1. I dropped in at the Beltsville Costco on Friday to pick up some pictures and I took a stroll up and down the aisles to gawk at 52 inch tv screens and tables packed with cargo shorts and toolboxes the size of our apartment home and I thought, "Hmmm. I think the Deke and I should come over here and consider a few purchases." This morning, the Deke agreed and we went to Costco. We bought a couple of fans and some flea killer. I got some cargo shorts and the Deke bought a floppy sun hat. We picked up a couple swim suits and couple other clothing items for David and Olivia to have on hand when they visit. I spent a lot of my time strolling the aisles, pinching myself, contemplating this move the Deke and I made. Honestly, I've never been in the company of so many different people from so many countries and heard so man different languages spoken and seen so many people dressed in so many various ways as I have since we moved to DMV. I spent much of my time in Costco today taking it all in: the bright magentas and pinks and golds and purples, the elaborately patterned skirts and radiant head coverings, the many languages -- European, African, Asian, American (South, Central, and North). I realized I was part of the variety with my baggy cargo shorts and gray Orofino Lumberjack Days long-sleeved T-shirt over my purple and gold Kellogg All-Class Reunion T-shirt. I mean, how about if someone in that store marveled that today s/he saw something s/he'd never seen before? You know, a gray guy from North Idaho and thought, "Wow! He was buyin' almond butter and flashlights and fresh blueberries and a tower fan just like other people do. I didn't get to hear him speak, though. I wonder what those people sound like."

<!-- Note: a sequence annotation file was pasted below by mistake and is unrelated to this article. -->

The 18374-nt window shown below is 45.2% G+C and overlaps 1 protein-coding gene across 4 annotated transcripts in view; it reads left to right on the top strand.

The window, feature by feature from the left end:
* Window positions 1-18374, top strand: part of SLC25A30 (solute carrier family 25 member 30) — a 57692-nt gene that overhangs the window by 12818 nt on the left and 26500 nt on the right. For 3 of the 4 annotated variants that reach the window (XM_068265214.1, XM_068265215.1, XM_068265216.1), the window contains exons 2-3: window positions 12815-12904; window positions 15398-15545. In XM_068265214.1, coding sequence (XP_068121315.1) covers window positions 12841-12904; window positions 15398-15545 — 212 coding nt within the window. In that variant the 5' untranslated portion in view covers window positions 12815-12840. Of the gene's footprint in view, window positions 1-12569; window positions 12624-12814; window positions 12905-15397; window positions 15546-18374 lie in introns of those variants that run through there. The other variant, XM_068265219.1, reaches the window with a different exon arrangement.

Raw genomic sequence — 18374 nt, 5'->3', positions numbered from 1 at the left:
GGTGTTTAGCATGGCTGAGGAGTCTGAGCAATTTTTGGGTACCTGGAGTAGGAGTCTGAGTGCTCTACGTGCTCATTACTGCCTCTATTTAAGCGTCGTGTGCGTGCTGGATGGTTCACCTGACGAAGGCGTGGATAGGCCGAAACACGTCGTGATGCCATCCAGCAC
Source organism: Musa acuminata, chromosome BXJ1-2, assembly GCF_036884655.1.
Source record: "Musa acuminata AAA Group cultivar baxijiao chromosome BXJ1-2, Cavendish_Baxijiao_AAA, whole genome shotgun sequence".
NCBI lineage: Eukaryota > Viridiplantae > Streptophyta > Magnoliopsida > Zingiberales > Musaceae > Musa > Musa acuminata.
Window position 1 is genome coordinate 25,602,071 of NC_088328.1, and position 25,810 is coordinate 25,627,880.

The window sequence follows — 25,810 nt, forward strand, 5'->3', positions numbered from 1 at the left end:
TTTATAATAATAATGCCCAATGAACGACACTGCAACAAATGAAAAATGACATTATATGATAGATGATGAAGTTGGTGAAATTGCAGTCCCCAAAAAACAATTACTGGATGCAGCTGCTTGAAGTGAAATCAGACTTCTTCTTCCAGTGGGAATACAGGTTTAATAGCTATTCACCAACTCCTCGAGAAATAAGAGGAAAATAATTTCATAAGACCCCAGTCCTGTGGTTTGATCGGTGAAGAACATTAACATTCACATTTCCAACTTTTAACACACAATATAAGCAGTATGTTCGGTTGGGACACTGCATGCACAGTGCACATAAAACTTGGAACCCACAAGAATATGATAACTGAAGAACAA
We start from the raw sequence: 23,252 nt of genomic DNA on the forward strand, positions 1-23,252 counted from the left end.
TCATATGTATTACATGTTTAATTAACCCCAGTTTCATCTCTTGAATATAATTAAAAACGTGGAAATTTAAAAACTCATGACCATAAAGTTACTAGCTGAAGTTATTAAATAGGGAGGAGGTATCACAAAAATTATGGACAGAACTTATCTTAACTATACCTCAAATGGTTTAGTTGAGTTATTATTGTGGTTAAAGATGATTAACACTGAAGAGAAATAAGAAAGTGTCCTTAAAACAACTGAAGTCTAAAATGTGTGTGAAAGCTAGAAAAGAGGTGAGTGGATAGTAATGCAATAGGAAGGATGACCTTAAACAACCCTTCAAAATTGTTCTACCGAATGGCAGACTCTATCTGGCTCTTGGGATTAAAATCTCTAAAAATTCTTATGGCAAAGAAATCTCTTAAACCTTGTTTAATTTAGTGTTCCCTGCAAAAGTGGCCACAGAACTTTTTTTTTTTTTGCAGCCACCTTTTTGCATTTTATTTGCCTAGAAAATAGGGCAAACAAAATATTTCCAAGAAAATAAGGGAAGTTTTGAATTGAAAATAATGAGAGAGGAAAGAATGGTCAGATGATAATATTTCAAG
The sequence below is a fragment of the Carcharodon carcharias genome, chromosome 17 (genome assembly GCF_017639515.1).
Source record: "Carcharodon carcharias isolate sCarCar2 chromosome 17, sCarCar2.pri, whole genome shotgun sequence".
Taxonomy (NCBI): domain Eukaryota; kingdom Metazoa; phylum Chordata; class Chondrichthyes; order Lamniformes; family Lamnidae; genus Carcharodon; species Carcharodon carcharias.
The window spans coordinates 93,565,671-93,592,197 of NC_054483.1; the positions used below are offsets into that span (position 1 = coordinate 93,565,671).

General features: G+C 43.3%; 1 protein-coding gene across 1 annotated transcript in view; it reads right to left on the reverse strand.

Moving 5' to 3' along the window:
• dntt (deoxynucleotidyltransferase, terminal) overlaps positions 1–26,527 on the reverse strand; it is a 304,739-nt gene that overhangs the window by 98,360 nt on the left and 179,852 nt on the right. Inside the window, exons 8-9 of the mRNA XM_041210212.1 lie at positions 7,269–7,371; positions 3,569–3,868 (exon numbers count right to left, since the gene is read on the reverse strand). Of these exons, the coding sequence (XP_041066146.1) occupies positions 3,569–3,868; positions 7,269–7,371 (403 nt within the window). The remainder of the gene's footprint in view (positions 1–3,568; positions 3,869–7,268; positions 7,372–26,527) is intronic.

2. Going to Costco and spending some time on Rt 1/Baltimore Avenue, an interminable multi-lane thoroughfare packed with traffic, traffic lights, strip malls, shopping plazas, and national chain after national chain like Costco, Petco, Buffalo Wild Wings, IKEA, and others, the Deke and I talked a bit about how where we live now is so different from living in Eugene -- everything we loved to do in Eugene was just minutes away and it was all top-notch: bakeries, beer joints, church, local markets, yarn stores, places to eat, our friends, everything. We laughed at ourselves for ever having moved -- we are now close to nothing and we have found nowhere that even begins to live up to the standards of Billy Mac's, Great Harvest Bakery, Sixteen Tons, the yarn stores the Deke loved. But, we see our grandchildren and we see Molly and Hiram and Adrienne and if you'll just read my next entry, you'll understand what makes us so happy to be here.
3. Molly and Hiram drove David and Olivia to our apartment home this afternoon, hugged them good-bye, and left them with us for their first SLEEP OVER with Nana and Grandpa. We had a great time before the grandchildren went to bed. We had chicken and corn and rice (no eggplant!) for dinner, the kids played outside, watched some frog videos inside, had shortbread cookies and chocolate ice cream about an hour or so after dinner, and took a bath in a whole different bathtub, ours. Eight o'clock was popcorn time and gramps popped a big bowl of buttered and salted popcorn that helped the kids get started on a movie and before long they got to get into the beds we just bought just for nights like this and Nana sang them to sleep.
This was two grandchildren weekends in a row: Jack last weekend for two nights of sleep over in New York and now a sleep over this weekend right here in Greenbelt, Maryland.